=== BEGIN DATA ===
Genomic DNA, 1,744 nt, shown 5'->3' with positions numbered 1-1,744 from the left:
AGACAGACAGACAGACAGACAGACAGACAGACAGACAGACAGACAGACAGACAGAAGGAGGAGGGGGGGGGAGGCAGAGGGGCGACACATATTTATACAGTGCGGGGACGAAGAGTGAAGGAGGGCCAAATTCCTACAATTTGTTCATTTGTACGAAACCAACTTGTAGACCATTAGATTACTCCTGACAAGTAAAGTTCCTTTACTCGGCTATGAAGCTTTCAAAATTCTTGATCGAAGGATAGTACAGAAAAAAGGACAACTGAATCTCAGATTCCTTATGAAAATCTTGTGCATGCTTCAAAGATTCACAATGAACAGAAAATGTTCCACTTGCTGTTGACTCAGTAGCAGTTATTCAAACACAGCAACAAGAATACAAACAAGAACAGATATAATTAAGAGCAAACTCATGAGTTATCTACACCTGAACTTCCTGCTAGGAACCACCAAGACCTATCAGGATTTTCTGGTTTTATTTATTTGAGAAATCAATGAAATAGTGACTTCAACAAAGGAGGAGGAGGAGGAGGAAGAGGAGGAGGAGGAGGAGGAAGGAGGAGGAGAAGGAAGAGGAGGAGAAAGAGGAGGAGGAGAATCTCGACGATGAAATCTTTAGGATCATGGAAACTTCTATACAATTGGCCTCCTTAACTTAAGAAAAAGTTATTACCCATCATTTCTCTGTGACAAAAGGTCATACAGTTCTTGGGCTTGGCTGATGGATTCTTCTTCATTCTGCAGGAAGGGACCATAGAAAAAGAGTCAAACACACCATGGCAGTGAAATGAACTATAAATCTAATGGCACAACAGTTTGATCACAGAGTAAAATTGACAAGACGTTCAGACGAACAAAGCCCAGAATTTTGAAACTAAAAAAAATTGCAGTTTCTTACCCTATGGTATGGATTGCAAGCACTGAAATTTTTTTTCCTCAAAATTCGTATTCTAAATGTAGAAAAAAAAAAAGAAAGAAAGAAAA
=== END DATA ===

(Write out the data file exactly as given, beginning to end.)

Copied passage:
Genomic DNA, 1,744 nt, shown 5'->3' with positions numbered 1-1,744 from the left:
AGACAGACAGACAGACAGACAGACAGACAGACAGACAGACAGACAGACAGACAGAAGGAGGAGGGGGGGGGAGGCAGAGGGGCGACACATATTTATACAGTGCGGGGACGAAGAGTGAAGGAGGGCCAAATTCCTACAATTTGTTCATTTGTACGAAACCAACTTGTAGACCATTAGATTACTCCTGACAAGTAAAGTTCCTTTACTCGGCTATGAAGCTTTCAAAATTCTTGATCGAAGGATAGTACAGAAAAAAGGACAACTGAATCTCAGATTCCTTATGAAAATCTTGTGCATGCTTCAAAGATTCACAATGAACAGAAAATGTTCCACTTGCTGTTGACTCAGTAGCAGTTATTCAAACACAGCAACAAGAATACAAACAAGAACAGATATAATTAAGAGCAAACTCATGAGTTATCTACACCTGAACTTCCTGCTAGGAACCACCAAGACCTATCAGGATTTTCTGGTTTTATTTATTTGAGAAATCAATGAAATAGTGACTTCAACAAAGGAGGAGGAGGAGGAGGAAGAGGAGGAGGAGGAGGAGGAAGGAGGAGGAGAAGGAAGAGGAGGAGAAAGAGGAGGAGGAGAATCTCGACGATGAAATCTTTAGGATCATGGAAACTTCTATACAATTGGCCTCCTTAACTTAAGAAAAAGTTATTACCCATCATTTCTCTGTGACAAAAGGTCATACAGTTCTTGGGCTTGGCTGATGGATTCTTCTTCATTCTGCAGGAAGGGACCATAGAAAAAGAGTCAAACACACCATGGCAGTGAAATGAACTATAAATCTAATGGCACAACAGTTTGATCACAGAGTAAAATTGACAAGACGTTCAGACGAACAAAGCCCAGAATTTTGAAACTAAAAAAAATTGCAGTTTCTTACCCTATGGTATGGATTGCAAGCACTGAAATTTTTTTTCCTCAAAATTCGTATTCTAAATGTAGAAAAAAAAAAAGAAAGAAAGAAAA